Forward and Spot Exchange Rates in a Multi-Currency World

86 Pages Posted: 24 Jul 2014

See all articles by Tarek A. Hassan

Tarek A. Hassan

Boston University; National Bureau of Economic Research (NBER); Centre for Economic Policy Research (CEPR)

Rui C. Mano

International Monetary Fund

Multiple version iconThere are 3 versions of this paper

Date Written: July 2014

Abstract

Separate literatures study violations of uncovered interest parity (UIP) using regression-based and portfolio-based methods. We propose a decomposition of these violations into a cross-currency, a between-time-and-currency, and a cross-time component that allows us to analytically relate regression-based and portfolio-based facts, and to estimate the joint restrictions they place on models of currency returns. Subject to standard assumptions on investors’ information sets, we find that the forward premium puzzle (FPP) and the “dollar trade” anomaly are intimately linked: both are driven almost exclusively by the cross-time component. By contrast, the “carry trade” anomaly is driven largely by cross-sectional violations of UIP. The simplest model the data do not reject features a cross-sectional asymmetry that makes some currencies pay permanently higher expected returns than others, and larger time series variation in expected returns on the US dollar than on other currencies. Importantly, conventional estimates of the FPP are not directly informative about expected returns, because they do not correct for uncertainty about future mean interest rates. Once we correct for this uncertainty, we never reject the null that investors expect high-interest-rate currencies to depreciate, not appreciate.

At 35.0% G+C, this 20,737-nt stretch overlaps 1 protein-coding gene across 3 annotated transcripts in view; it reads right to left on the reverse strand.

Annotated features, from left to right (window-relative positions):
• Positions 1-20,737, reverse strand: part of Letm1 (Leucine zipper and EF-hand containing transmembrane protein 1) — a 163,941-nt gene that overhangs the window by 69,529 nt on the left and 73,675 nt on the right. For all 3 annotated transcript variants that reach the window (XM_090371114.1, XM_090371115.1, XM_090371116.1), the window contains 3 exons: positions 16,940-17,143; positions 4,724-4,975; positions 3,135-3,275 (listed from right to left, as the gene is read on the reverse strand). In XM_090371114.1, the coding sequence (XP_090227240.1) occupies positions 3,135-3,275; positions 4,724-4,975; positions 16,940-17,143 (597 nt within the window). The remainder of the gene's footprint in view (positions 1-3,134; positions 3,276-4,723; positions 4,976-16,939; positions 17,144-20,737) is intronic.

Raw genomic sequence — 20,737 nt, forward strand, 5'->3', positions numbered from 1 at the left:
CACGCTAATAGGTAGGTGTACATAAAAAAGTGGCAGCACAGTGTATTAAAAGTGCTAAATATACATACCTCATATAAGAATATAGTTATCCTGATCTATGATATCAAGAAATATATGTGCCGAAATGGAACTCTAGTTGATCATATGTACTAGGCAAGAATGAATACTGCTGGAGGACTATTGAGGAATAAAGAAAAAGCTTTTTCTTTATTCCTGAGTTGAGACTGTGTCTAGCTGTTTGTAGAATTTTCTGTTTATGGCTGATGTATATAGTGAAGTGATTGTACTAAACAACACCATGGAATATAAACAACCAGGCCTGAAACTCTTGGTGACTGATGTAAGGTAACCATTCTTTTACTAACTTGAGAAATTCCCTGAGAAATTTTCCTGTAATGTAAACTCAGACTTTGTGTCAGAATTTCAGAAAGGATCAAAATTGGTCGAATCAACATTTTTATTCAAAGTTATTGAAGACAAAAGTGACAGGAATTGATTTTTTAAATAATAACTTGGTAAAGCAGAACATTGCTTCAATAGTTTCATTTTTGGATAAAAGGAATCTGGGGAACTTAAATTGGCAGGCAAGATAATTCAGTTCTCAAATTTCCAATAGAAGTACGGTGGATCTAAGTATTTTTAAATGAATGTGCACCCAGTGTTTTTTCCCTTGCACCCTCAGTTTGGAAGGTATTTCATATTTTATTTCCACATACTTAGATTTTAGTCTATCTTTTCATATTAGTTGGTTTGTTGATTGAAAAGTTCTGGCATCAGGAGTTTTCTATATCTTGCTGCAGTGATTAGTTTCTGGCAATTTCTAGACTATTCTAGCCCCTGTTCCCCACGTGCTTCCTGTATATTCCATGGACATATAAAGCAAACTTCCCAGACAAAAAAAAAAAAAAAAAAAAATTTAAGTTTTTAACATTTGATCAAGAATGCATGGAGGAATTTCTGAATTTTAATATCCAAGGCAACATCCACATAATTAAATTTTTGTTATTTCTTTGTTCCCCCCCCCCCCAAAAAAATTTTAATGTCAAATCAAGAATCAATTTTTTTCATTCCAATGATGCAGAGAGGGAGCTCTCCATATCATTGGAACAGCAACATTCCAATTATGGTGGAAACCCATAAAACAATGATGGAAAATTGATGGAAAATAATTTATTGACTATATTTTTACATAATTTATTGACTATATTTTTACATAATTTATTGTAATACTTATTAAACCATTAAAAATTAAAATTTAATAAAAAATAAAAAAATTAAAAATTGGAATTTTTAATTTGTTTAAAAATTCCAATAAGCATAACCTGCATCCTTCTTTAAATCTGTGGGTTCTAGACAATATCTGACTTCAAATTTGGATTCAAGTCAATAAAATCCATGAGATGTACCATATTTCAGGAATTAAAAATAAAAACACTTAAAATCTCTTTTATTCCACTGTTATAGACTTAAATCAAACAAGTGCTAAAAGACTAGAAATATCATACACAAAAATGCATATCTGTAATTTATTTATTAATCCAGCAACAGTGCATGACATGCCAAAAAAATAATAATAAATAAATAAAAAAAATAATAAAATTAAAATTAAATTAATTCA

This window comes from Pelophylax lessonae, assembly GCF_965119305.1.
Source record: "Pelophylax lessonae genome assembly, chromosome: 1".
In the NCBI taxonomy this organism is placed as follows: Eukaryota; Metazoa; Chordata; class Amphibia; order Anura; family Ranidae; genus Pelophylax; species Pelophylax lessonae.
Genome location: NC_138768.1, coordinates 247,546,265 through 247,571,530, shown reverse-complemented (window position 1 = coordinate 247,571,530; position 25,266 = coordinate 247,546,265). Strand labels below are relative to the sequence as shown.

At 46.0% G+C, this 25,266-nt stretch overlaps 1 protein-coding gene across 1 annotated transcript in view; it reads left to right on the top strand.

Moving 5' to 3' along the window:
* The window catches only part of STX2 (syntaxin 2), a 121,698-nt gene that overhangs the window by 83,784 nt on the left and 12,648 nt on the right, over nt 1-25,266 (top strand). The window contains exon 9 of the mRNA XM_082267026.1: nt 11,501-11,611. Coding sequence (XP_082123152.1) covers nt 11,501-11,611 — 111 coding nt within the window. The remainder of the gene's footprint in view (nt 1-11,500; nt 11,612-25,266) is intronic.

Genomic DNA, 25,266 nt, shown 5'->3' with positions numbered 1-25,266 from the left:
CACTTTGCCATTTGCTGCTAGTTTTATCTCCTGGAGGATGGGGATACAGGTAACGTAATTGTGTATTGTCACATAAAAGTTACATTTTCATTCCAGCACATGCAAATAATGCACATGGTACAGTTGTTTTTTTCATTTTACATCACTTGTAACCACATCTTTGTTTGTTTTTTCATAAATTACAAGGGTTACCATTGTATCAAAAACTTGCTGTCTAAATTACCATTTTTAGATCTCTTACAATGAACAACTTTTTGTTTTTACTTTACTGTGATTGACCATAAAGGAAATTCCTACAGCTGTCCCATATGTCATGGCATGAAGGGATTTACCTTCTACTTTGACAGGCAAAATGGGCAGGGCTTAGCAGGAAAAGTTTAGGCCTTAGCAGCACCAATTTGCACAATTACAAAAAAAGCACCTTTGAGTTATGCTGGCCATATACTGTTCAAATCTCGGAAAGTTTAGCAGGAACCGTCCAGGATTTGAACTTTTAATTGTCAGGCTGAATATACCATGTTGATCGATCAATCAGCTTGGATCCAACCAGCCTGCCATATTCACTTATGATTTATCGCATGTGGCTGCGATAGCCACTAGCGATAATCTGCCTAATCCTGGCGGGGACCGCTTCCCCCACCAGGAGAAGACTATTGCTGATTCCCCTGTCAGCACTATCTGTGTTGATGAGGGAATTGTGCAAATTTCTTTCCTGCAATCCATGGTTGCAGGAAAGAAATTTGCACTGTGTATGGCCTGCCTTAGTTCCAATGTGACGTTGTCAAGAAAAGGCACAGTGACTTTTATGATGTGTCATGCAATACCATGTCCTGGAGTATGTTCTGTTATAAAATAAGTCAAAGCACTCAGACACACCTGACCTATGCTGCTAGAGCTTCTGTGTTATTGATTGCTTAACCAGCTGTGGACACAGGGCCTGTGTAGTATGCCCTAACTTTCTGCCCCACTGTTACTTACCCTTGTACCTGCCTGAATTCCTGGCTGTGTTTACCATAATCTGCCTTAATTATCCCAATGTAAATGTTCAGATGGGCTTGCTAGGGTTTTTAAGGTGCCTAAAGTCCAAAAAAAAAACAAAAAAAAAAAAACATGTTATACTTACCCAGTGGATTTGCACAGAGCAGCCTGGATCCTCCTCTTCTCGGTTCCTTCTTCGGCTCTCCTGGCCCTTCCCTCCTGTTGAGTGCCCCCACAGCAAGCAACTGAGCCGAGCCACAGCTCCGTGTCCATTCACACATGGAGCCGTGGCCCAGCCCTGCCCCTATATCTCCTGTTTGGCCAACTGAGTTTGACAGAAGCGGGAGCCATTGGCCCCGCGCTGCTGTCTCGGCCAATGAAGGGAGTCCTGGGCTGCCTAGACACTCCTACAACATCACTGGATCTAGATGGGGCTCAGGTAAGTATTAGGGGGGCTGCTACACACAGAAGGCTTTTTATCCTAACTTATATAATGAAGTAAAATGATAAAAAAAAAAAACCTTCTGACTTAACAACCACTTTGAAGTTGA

Suggested Citation

Hassan, Tarek Alexander and Mano, Rui C., Forward and Spot Exchange Rates in a Multi-Currency World (July 2014). NBER Working Paper No. w20294. Available at SSRN: https://ssrn.com/abstract=2471187

Tarek Alexander Hassan (Contact Author)

Boston University ( email )

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National Bureau of Economic Research (NBER) ( email )

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Centre for Economic Policy Research (CEPR) ( email )

London
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Rui C. Mano

International Monetary Fund ( email )

700 19th Street, N.W.
Washington, DC 20431
United States

HOME PAGE: http://sites.google.com/site/ruimano/

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